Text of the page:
I love the Book of Job. Job is the place in the Bible for cranks. You may know the story, but perhaps a quick review is in order: the Book of Job imagines a little wager between God and Satan, where Satan bets God that if the fortunate and pious Job were deprived of his fortunes long enough, if he were made to really suffer, he would abandon his loyalty to God and curse God. God puts his money on Job, and the wager is on, as God allows Satan to inflict Job’s family, his financial circumstances, and his physical health with trial after trial. When Job responds, he is not the “patient Job” we are taught to expect in the story. He endures his sufferings without abandoning God, but he does not do so quietly. He complains. Job is a crank, as he goes on and on about the unfortunate, undeserved circumstances he is enduring. And God is a crank, when God finally responds to all of Job’s laments and accusations with the perfectly parental, “You don’t know what you’re talking about, little man.” The whole book is a contest of crankiness (and a fitting reflection of my disposition much of the time, which might explain my affinity for it).
Of course, I also love the Book of Job because of its substance, its preoccupation. The Book is trying to take seriously something with which we all struggle, the reality that bad things happen to good people, and the fact that it can be hard to locate God in all of that bad stuff. Why does God allow bad things to happen to good people? How is this fair or good? What I love about the Book of Job is that it refuses to answer the question easily—you could argue that it refuses to answer the question at all. Job asks God for a justification of his misfortune and gets from God in return a lesson in the grandness of the cosmos and the smallness of human knowledge and experience. And Job’s response is to acknowledge that yes, he is guilty of speaking “things too wonderful for me.” (Job 42:3)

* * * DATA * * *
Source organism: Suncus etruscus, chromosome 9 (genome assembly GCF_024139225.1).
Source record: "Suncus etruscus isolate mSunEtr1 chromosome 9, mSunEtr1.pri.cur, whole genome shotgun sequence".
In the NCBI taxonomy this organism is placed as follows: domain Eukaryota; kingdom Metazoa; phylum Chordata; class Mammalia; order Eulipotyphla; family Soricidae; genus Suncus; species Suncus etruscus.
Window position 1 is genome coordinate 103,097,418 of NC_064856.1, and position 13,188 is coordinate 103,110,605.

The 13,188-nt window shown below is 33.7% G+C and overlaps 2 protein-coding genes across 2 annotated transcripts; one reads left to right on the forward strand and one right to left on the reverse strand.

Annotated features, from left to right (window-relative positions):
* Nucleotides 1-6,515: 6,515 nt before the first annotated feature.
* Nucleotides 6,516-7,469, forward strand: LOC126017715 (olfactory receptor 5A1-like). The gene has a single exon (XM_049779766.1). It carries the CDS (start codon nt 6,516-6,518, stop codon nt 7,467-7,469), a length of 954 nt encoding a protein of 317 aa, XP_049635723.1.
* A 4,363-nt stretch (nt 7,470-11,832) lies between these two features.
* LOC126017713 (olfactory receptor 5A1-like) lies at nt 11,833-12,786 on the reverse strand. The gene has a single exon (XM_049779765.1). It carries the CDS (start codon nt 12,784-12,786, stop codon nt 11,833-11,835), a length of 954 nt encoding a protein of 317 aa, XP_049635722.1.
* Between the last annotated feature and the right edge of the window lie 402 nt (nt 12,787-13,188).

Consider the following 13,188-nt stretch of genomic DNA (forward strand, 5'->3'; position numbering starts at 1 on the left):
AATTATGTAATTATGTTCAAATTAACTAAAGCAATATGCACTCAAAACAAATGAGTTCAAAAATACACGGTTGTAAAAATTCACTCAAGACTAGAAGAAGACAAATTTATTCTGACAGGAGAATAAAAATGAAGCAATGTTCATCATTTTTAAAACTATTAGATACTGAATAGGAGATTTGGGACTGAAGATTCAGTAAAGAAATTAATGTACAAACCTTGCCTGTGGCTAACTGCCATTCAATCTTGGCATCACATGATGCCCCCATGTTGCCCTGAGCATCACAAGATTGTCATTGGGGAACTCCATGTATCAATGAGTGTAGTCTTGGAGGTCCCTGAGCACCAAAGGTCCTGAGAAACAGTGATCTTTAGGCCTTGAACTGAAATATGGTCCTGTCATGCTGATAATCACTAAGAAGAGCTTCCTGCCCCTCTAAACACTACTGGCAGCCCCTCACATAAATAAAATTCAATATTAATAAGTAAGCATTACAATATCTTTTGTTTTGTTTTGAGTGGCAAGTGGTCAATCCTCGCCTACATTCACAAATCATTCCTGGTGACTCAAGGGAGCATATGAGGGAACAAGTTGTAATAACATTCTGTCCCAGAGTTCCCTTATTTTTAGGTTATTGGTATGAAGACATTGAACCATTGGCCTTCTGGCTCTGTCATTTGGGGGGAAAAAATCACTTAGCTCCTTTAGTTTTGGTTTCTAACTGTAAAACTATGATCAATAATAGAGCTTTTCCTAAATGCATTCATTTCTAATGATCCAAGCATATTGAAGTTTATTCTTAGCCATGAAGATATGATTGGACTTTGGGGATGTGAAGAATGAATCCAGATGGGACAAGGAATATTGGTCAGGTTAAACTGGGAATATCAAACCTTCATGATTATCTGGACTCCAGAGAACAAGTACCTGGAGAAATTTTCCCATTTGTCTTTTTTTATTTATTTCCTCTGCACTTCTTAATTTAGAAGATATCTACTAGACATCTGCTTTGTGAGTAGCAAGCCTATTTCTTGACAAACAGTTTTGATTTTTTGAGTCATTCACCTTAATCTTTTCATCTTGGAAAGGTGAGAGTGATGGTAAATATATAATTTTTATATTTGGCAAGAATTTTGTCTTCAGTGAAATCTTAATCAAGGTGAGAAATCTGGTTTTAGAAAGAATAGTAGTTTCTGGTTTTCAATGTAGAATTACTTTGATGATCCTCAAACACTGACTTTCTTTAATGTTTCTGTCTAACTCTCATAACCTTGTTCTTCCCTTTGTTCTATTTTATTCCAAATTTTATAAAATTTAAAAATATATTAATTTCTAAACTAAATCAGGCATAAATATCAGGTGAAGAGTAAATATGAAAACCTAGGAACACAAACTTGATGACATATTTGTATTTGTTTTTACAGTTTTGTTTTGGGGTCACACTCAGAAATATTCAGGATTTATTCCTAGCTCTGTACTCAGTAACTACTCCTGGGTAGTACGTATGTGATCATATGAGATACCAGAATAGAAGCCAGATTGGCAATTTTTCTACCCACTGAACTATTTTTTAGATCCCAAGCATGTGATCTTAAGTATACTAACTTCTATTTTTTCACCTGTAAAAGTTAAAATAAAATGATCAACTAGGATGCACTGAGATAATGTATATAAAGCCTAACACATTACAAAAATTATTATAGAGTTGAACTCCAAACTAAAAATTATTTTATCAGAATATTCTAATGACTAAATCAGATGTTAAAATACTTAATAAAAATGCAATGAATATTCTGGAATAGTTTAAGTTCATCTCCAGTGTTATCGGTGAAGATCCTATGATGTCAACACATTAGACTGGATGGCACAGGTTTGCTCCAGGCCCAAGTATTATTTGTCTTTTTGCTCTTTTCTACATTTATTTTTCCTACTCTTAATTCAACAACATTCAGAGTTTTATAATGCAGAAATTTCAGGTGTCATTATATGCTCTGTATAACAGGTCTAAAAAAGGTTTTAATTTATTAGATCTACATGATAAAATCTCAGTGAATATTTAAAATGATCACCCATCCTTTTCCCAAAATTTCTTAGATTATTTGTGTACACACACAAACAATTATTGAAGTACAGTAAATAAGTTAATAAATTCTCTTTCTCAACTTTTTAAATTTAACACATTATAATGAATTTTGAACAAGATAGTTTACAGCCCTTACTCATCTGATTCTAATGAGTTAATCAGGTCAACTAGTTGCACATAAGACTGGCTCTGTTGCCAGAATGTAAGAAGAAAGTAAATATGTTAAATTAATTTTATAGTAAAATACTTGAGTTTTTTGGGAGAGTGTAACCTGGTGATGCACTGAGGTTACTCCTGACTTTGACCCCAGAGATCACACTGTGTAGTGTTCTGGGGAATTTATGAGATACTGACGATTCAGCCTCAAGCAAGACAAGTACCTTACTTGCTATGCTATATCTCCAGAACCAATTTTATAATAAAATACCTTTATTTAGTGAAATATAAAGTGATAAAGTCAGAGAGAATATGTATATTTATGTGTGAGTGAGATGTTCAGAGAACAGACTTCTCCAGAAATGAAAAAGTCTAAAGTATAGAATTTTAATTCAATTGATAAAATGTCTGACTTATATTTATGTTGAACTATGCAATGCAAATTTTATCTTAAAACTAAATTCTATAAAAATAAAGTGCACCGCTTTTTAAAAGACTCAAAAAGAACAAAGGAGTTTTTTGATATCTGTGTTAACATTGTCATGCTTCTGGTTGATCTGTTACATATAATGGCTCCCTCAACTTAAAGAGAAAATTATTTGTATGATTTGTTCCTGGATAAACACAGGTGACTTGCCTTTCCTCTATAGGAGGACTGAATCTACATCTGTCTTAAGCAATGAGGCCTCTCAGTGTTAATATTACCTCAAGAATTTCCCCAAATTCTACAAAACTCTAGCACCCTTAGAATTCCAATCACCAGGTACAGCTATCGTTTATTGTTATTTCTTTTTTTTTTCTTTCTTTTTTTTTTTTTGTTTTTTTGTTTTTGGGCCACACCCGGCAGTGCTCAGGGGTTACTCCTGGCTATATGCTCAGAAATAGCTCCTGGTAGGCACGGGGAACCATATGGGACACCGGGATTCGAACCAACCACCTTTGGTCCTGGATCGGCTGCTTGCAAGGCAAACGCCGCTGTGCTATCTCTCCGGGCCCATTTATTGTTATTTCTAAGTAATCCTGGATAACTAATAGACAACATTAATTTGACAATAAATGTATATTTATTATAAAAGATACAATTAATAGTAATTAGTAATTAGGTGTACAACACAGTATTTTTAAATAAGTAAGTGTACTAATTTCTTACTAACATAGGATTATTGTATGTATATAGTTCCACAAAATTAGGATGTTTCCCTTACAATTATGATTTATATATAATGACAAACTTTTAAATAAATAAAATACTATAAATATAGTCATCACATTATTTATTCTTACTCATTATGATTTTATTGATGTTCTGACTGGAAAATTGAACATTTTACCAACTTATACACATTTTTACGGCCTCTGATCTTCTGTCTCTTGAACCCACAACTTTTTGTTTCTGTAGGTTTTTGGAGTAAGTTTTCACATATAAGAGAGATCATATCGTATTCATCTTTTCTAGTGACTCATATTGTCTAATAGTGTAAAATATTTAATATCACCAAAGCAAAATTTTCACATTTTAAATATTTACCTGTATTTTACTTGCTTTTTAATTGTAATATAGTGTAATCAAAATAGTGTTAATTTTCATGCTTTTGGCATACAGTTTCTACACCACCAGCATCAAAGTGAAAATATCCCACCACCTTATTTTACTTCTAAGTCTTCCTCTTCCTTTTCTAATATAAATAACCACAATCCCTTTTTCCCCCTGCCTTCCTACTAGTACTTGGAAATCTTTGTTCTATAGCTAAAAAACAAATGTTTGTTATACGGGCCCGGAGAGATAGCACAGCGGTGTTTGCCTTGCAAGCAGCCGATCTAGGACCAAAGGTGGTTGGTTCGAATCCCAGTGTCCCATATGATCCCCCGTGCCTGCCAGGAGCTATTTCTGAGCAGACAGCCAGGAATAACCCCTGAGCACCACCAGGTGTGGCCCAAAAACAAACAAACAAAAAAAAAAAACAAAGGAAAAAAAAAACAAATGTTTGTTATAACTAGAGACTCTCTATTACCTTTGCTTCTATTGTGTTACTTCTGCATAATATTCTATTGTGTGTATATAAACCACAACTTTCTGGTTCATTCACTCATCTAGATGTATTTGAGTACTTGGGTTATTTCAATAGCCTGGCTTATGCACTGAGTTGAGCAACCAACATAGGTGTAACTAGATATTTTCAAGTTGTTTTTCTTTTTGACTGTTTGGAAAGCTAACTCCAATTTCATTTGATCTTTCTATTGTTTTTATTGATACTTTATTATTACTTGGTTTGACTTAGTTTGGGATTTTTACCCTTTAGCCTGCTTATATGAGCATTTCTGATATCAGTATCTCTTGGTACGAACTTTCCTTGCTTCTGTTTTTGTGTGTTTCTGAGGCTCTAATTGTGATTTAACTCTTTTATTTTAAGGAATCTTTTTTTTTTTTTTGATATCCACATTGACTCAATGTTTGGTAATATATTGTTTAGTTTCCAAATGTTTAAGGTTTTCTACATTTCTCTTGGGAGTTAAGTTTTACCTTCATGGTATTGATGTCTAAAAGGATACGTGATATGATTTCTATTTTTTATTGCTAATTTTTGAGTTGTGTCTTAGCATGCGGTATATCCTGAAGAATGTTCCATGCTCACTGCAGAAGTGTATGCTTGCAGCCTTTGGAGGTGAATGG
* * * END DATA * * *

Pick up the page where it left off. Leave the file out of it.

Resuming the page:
I’ve been thinking a lot about Job the last several weeks. Watching the news as a series of hurricanes of biblical proportion wreaked havoc on communities in the U.S. and devastated Puerto Rico. Noting the anniversary of 9/11 and remembering that horrific, confusing morning—my first day teaching at Middlebury College. Following the reports of political unrest in Charlottesville and other places, amazed at a country that, in some ways, I don’t recognize—chastened by others’ insistence that it is a nation they recognize all too well. Weighed down with the medical and personal crises of dear friends. Many of us are carrying around an awful lot these days, and it’s understandable that we might be perplexed by the apparent disconnect between a world of chaos and pain and affirmations of a God of goodness and love. Where is God in all of that?
It’s an age-old question. And there are some standard answers, two of which I find deeply unsatisfying. The first response many of us have heard in moments of personal trial: honey, it’s God’s will. It’s God’s will that he died when he did. It’s God’s will that you are going through this challenging time. We also hear it invoked from time to time in response to tragic events in the nation or world—as in, “It was God’s will that 9/11 happened, a consequence of Christian America losing its way.”